Pro Bono News

Legal Aid Groups Think Bold to Fill Rural Gaps (AK)

Sunday, May 12, 2019

Legal Aid Groups Think Bold to Fill Rural Gaps

"Living in a vast state where wide swaths of land are unreachable by road, many Alaskans lack regular access to police, courts and the legal services that concentrate in urban areas. To combat the problem, the Alaska Legal Services Corp. had to accept one fundamental fact.

"We're never going to be able to bridge the justice gap by just using lawyers," Nikole Nelson, the group's director, told a room full of lawyers last week. "It's not going to work in our rural communities."

Such was the theme in session after session on bridging rural America's justice gap during last week's Equal Justice Conference, held in Louisville, Kentucky, by the American Bar Association and National Legal Aid and Defenders Association.

Legal aid practitioners and researchers proclaimed the need to think outside the box and meet people where their needs are, especially in the rural communities that make up 20% of the U.S. population and just 2% of the U.S. population of lawyers.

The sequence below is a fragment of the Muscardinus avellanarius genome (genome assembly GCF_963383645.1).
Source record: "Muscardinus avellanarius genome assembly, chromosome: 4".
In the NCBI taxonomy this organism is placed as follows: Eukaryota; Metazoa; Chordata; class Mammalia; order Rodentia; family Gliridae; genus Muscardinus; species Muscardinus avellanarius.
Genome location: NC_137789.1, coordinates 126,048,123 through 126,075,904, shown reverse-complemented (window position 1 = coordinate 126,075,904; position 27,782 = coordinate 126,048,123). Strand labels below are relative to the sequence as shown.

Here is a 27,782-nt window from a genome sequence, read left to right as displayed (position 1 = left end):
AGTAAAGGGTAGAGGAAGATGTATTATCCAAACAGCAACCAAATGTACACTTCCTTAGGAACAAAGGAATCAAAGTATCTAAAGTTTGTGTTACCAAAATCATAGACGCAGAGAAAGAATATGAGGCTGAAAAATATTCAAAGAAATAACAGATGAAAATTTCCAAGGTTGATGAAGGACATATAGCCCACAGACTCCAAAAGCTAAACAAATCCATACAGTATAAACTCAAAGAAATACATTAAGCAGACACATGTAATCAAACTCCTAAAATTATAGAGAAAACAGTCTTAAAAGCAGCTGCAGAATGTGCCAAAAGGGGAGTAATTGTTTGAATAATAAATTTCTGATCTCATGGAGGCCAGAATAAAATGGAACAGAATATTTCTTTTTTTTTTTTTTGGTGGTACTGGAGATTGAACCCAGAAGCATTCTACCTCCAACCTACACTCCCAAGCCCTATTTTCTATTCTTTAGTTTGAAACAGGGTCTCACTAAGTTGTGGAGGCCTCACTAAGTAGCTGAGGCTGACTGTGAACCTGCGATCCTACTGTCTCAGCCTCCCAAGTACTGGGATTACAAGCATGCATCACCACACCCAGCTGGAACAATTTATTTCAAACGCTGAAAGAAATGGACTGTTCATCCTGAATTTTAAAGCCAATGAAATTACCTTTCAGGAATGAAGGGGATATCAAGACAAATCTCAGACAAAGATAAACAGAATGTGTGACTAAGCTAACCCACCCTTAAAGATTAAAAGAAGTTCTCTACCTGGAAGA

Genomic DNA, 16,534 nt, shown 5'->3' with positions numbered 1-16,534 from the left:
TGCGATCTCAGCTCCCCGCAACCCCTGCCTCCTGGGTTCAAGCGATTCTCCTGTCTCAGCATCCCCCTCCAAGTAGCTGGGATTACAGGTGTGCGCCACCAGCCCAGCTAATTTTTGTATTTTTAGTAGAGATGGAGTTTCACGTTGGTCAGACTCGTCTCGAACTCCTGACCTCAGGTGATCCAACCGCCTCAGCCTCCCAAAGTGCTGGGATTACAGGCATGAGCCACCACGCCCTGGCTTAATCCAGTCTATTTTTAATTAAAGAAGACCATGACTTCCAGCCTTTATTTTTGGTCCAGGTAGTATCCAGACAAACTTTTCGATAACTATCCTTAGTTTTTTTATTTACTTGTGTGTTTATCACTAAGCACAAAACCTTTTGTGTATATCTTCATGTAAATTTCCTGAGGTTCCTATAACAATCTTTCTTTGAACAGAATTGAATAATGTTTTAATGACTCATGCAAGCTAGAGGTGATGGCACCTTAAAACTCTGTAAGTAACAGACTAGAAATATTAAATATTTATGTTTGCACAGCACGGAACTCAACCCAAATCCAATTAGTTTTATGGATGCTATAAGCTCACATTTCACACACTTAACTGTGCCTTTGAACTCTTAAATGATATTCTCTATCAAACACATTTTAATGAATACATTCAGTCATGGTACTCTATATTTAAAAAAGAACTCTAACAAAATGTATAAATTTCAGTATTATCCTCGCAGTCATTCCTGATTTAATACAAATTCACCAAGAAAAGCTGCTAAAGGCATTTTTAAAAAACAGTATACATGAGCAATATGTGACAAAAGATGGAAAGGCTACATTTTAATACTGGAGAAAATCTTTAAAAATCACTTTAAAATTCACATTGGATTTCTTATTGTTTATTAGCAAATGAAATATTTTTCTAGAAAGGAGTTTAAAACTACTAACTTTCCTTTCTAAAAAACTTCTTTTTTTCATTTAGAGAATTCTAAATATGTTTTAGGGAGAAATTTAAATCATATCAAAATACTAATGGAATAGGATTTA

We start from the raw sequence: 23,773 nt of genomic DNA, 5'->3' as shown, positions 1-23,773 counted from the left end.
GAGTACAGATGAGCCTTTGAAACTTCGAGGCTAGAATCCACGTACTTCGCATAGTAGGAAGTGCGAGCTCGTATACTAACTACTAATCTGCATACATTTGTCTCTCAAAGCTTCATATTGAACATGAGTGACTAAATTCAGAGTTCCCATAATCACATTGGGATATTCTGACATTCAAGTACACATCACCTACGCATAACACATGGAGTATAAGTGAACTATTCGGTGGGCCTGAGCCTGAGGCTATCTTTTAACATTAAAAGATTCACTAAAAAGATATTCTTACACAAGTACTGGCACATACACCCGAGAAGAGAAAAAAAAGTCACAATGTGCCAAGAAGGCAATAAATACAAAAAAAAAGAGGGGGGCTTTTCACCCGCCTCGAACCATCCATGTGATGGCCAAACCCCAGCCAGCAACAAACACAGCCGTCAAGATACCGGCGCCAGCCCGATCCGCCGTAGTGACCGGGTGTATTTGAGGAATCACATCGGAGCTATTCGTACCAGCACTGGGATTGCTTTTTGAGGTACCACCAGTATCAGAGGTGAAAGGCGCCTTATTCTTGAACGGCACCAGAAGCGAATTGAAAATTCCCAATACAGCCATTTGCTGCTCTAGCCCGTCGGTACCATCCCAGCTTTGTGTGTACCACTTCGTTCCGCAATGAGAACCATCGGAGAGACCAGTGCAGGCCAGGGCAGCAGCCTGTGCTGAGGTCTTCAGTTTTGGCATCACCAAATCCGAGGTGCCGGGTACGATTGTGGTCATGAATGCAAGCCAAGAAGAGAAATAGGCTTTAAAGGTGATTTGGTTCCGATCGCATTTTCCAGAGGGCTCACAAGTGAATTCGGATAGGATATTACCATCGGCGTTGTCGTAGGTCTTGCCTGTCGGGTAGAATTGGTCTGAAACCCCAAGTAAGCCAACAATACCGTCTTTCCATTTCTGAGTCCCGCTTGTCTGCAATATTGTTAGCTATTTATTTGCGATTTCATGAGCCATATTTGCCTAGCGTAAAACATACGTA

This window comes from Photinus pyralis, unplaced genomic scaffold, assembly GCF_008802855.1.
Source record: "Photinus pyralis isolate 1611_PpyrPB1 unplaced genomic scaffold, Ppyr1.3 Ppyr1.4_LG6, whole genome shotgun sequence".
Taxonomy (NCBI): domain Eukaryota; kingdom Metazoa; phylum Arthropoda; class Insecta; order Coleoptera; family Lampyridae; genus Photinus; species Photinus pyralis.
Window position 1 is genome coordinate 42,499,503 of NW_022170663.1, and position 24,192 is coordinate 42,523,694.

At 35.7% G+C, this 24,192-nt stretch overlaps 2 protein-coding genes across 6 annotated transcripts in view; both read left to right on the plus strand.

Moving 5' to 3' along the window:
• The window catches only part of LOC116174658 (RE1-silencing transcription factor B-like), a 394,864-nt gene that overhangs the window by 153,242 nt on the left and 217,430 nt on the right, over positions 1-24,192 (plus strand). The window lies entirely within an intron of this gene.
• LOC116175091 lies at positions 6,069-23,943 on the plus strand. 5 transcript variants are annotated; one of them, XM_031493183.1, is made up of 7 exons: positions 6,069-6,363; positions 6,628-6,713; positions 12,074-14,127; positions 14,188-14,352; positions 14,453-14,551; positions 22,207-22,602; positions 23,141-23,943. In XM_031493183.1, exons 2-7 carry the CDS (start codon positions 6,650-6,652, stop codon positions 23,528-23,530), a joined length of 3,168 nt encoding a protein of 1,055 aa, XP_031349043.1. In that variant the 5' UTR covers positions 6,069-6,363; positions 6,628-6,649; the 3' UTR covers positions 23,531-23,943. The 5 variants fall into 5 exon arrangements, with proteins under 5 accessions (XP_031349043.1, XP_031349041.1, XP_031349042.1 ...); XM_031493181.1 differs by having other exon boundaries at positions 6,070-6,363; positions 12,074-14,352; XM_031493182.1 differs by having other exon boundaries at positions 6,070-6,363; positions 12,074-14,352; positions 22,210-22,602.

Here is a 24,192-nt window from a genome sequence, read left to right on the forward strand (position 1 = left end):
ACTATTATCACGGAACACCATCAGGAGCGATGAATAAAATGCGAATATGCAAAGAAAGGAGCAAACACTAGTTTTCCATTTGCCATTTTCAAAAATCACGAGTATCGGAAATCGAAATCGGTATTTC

Nelson knows firsthand the struggle of serving rural places, considering Alaska has just 1 person per 1.2 square miles. She said that reaching most of the state's 229 federally recognized Native American tribes requires transportation by plane, boat or snowmobile.

Faced with those hurdles, Nelson said she realized her organization needed to use an existing support network that already supplies many rural residents with social services: Alaska's tribal health care system.

"It became very clear that if we could work with our health care providers, we could have a much stronger footprint," Nelson said.

Using "Justice For All" grant money from the National Center for State Courts and the Public Welfare Foundation, ALSC placed AmeriCorps members at six tribally operated health care facilities to address civil issues that can harm health, like family disputes.

After one year, the placements showed a 6-to-1 return on investment with an estimated savings of nearly $300,000 in costs related to emergency shelters and domestic violence..."

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